In support of PKM2 being a JNK1 substrate, two phosphorylation sites were detected in PKM2, Ser362 and Thr365 by mass spectrometry (Supplementary Fig. 7a,b). Notably, mutation of Thr365, but not Ser362, to alanine completely abolished the JNK1-mediated phosphorylation in vitro (Fig. 9a), indicating that Thr365 is a residue phosphorylated by JNK1. Moreover, the recombinant PKM2(T365A) mutant, unlike its wild-type (WT) counterpart, was not activated by active JNK1 in vitro, and displayed a markedly lower PK activity than PKM2(WT) even in the absence of JNK1 (Fig. 9b). This suggests that the Thr365 residue might be also critical for the basal enzymatic activity of PKM2. Similar results were observed in HEK293T cells (Fig. 9c). Hence, JNK1 directly binds to and phosphorylates PKM2 at Thr365, which is required for PKM2 activation. Moreover, we performed kinetic analyses of PKM2(WT) and PKM2(T365A) in cells and found that active JNK1 lowered the Michaelis–Menten constant (Km) of PKM2 for ADP and PEP by 2.1-fold and 1.1-fold, respectively (Supplementary Fig. 8a,b), thus effectively increasing the affinity of PKM2 for these substrates. Last, we examined the biological significance of JNK-mediated PKM2 Thr365 phosphorylation on PARP14 function in HCC cells. Compared with PKM2(WT)-expressing PARP14-depleted HCC cells, PKM2(T365A)-expressing PARP14-depleted HCC cells exhibited reduced levels of PKM2 activity that correlated with a significant increase of GSH levels and decrease in apoptosis (Fig. 9d), supporting a role for PKM2 Thr365 phosphorylation in regulating PARP14-mediated HCC cell survival.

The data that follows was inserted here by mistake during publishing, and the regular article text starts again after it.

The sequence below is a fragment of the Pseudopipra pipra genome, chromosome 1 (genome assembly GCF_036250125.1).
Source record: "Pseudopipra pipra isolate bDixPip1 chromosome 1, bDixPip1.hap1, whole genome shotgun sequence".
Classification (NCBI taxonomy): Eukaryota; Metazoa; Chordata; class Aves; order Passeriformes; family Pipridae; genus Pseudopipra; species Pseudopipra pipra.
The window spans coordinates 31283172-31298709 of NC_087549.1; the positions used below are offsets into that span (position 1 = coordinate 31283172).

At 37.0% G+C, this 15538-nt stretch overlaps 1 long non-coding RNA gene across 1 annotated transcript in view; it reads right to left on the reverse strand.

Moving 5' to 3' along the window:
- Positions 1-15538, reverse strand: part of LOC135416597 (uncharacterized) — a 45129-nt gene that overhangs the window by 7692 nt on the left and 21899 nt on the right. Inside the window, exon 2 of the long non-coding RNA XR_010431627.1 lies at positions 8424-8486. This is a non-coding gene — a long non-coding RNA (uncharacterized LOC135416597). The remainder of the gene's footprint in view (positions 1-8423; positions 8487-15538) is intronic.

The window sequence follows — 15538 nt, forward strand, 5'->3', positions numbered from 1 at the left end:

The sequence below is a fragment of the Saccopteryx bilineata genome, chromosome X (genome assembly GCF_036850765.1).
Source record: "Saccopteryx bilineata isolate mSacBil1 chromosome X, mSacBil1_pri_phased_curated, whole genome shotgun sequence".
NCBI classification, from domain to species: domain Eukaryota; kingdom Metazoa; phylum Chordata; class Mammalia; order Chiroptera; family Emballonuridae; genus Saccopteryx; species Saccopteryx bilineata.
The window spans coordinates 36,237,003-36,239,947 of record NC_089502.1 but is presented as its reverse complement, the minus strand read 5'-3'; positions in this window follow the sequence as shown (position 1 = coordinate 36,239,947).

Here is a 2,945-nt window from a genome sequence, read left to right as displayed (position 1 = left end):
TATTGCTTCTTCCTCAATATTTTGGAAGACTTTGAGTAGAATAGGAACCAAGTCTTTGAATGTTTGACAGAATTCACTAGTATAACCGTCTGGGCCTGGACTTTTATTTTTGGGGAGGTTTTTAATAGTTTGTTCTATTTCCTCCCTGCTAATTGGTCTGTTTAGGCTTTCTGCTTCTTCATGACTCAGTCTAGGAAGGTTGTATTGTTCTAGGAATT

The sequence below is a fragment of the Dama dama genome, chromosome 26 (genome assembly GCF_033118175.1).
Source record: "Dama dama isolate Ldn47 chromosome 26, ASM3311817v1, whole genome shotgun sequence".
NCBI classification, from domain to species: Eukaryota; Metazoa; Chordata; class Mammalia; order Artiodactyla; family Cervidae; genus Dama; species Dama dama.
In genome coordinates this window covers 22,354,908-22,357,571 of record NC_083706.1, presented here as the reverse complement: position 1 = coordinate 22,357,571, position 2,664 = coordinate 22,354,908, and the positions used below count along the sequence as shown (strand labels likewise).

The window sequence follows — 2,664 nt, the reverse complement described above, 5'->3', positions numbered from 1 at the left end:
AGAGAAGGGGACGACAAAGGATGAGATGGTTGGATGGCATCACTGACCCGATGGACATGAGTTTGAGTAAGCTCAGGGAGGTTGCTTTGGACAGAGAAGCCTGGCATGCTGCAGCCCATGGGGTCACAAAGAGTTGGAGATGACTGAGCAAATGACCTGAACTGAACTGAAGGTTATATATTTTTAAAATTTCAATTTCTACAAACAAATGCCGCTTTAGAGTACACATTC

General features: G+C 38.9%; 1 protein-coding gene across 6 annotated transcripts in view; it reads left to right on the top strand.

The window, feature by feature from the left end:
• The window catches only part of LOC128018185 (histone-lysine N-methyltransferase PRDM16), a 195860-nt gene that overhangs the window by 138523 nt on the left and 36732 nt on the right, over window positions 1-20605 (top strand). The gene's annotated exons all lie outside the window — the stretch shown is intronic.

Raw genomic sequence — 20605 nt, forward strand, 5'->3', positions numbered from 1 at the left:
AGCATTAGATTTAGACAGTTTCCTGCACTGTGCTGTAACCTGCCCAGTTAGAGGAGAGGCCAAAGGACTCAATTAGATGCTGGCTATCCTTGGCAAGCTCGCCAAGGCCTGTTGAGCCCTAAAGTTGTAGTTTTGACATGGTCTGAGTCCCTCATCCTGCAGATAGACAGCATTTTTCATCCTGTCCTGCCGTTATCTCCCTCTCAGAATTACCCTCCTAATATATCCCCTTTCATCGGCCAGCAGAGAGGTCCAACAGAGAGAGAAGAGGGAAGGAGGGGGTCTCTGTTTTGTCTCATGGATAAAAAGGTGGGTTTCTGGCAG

Increased aerobic glycolysis (Warburg effect) is a distinctive feature of rapidly proliferating cells1,2,4. This metabolic signature enables dividing cells to satisfy anabolic and energetic needs for biomass production and to suppress apoptotic signalling3,4,26,41. Accordingly, many human cancers including HCC display an aerobic glycolytic phenotype, which often correlates with tumour progression and worse clinical outcomes in cancer patients5,6,7,8,30,31,32,33. Therefore, understanding how the Warburg effect is regulated in cancer is particularly relevant for identifying new therapeutic interventions. The low enzymatic activity of PKM2 was shown to be a prominent driver of the Warburg effect and cancer cell survival21,25,27,28,46. Nevertheless, the molecular mechanisms that link the Warburg effect with cell survival control in cancer cells remain largely unclear.